In contrast, PenFed was silent. After two weeks I e-mailed a query, and they said it was still "under review". A week later they snail-mailed me an application package. It said that I had to fill it out as "guardian" (not conservator) and "joint owner". It also asked for, and this is a direct quote, "an original notarized copy of the court documents appointing me as guardian".

By coincidence, that night I got an e-mail that said my PenFed account had been switched to snail-mail statements, and it strongly urged me to switch back to online statements or else start paying the 50-cent fee. After about 10 minutes of trying to figure out the problem on their website, I realized that the e-mail was addressed to "Dad Nords" instead of to me. They'd set up Dad's account but for some reason it defaulted to snail-mail statements-- and then it threatened me. I didn't even have a freakin' login or password for Dad's account, but it was already set to start accruing a negative balance.

I e-mailed PenFed and asked them to send me the correct paperwork and not charge me for snail-mail statements. Three days later I hadn't heard from them so I called the phone number on the snail mail. I asked for the guy who signed the letter, [mod edit], and got one heck of a defense from "Bob" in Bangalore the call center rep. He didn't want to pass me on to [mod edit] until I'd handed over my member number & Social Security number for ID verification and then described the full problem. I said that I'd swapped e-mail and letters with [mod edit], I was returning [mod edit] call to complete [mod edit] paperwork, and I didn't want to start all over. After 10 minutes of debate I was put on hold. After 10 minutes on hold, I was told that [mod edit] wasn't available. I asked to speak to a supervisor, and was put back on hold. 10 minutes later [mod edit] came on the line.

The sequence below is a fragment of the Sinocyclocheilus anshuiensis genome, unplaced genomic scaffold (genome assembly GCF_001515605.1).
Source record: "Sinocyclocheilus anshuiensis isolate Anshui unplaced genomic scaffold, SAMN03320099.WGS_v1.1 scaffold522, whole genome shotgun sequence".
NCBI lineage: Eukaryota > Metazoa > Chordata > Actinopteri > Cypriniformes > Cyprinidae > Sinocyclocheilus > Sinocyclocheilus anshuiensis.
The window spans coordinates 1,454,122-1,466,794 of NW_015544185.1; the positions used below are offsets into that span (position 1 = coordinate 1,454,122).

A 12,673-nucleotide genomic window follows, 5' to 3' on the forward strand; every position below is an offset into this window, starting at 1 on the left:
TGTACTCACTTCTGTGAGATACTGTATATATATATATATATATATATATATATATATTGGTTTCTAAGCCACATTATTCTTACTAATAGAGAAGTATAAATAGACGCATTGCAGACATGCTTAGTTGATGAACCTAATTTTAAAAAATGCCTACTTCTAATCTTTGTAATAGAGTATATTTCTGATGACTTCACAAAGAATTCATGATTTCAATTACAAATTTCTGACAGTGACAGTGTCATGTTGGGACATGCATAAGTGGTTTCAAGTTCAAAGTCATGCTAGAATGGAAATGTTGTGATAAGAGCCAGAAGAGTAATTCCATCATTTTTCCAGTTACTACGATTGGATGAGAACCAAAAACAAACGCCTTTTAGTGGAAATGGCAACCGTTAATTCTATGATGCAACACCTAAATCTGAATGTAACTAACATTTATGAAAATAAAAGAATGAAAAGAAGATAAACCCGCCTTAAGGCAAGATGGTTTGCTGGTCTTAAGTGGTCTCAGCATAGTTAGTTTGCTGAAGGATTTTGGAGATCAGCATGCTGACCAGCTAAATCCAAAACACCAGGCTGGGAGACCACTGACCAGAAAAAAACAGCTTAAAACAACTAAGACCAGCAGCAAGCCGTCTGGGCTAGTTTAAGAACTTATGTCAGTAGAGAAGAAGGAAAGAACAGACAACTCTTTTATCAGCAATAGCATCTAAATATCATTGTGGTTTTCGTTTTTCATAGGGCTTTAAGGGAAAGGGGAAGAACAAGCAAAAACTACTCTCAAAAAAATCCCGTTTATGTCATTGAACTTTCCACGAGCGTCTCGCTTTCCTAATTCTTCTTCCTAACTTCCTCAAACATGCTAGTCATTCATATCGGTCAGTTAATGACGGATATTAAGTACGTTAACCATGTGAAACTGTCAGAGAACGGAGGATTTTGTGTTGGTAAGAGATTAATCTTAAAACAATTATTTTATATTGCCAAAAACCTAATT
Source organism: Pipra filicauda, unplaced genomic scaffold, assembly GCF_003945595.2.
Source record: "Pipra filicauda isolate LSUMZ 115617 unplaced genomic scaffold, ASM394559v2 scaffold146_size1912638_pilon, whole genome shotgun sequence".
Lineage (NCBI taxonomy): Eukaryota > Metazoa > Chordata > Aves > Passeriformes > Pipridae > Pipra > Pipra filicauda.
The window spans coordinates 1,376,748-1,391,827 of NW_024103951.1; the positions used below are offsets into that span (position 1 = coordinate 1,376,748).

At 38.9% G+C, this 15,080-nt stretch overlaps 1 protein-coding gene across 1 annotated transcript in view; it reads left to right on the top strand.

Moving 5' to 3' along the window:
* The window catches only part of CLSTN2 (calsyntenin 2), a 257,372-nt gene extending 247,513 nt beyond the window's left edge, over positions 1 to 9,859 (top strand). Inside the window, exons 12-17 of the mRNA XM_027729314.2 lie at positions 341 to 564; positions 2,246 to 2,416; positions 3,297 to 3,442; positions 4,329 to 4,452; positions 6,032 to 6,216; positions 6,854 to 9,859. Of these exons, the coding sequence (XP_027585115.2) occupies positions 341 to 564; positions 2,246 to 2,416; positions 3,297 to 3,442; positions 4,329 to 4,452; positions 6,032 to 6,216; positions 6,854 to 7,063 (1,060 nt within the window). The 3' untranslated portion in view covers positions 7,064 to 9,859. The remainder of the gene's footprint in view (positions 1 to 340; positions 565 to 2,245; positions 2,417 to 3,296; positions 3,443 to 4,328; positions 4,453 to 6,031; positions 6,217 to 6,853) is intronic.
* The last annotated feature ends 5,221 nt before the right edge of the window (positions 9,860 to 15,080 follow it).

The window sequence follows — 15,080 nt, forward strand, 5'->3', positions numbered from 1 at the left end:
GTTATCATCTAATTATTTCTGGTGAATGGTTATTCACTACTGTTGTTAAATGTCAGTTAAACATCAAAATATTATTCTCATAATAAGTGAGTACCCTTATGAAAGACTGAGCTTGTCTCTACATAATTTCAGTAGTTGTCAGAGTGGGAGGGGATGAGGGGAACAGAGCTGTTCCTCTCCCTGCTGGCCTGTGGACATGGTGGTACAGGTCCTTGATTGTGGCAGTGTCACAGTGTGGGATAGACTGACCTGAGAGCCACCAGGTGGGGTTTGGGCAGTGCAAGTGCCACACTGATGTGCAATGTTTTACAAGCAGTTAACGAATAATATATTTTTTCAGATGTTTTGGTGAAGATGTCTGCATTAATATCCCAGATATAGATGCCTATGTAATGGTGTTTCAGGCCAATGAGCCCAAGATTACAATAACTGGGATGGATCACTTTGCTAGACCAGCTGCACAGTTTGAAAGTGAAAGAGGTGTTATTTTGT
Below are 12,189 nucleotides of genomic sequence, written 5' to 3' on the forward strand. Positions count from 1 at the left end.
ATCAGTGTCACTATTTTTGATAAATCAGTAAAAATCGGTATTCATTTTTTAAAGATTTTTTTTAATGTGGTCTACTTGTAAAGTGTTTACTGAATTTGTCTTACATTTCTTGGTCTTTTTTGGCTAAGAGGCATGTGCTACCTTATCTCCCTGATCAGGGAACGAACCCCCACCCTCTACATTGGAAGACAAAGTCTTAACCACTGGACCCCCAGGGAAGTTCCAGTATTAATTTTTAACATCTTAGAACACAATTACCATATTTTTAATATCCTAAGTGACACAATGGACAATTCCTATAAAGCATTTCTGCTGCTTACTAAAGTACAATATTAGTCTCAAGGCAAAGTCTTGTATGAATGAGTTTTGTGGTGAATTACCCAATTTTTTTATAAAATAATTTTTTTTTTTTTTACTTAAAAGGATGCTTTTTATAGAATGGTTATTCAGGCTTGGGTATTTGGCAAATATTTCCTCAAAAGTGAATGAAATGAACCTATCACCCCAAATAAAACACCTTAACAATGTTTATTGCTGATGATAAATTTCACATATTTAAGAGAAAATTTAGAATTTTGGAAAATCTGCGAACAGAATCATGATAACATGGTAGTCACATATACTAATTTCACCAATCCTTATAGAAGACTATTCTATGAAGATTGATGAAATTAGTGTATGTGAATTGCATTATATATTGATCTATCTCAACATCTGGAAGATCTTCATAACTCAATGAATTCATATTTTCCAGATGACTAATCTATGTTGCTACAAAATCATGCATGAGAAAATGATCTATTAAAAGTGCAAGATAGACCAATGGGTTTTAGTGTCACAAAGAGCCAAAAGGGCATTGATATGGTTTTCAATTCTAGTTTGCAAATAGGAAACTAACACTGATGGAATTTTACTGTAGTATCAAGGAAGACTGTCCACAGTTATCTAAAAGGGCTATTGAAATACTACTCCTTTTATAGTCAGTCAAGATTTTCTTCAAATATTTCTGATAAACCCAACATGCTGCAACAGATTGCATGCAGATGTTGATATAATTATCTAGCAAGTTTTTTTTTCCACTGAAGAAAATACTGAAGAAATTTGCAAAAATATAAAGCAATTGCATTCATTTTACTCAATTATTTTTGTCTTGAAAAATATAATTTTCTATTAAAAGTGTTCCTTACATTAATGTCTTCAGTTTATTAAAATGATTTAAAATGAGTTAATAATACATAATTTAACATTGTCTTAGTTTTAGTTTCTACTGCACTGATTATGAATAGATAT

He hadn't read my e-mail of three days earlier. I caught him up. I explained that I was a conservator, not a guardian, and not a joint owner but merely a fiduciary.[mod edit] said "That's just the way we need you to fill out the paperwork, it doesn't matter, the courts don't care, we do it this way all the time." (Apparently PenFed's Oregon employees are also experts on Colorado probate courts.) I said that I didn't want to have any problems with the courts and that I'd be correcting PenFed's paperwork with the appropriate verbiage. He said "Our website's set up to show that you're the guardian and the joint owner. That's the way we do it."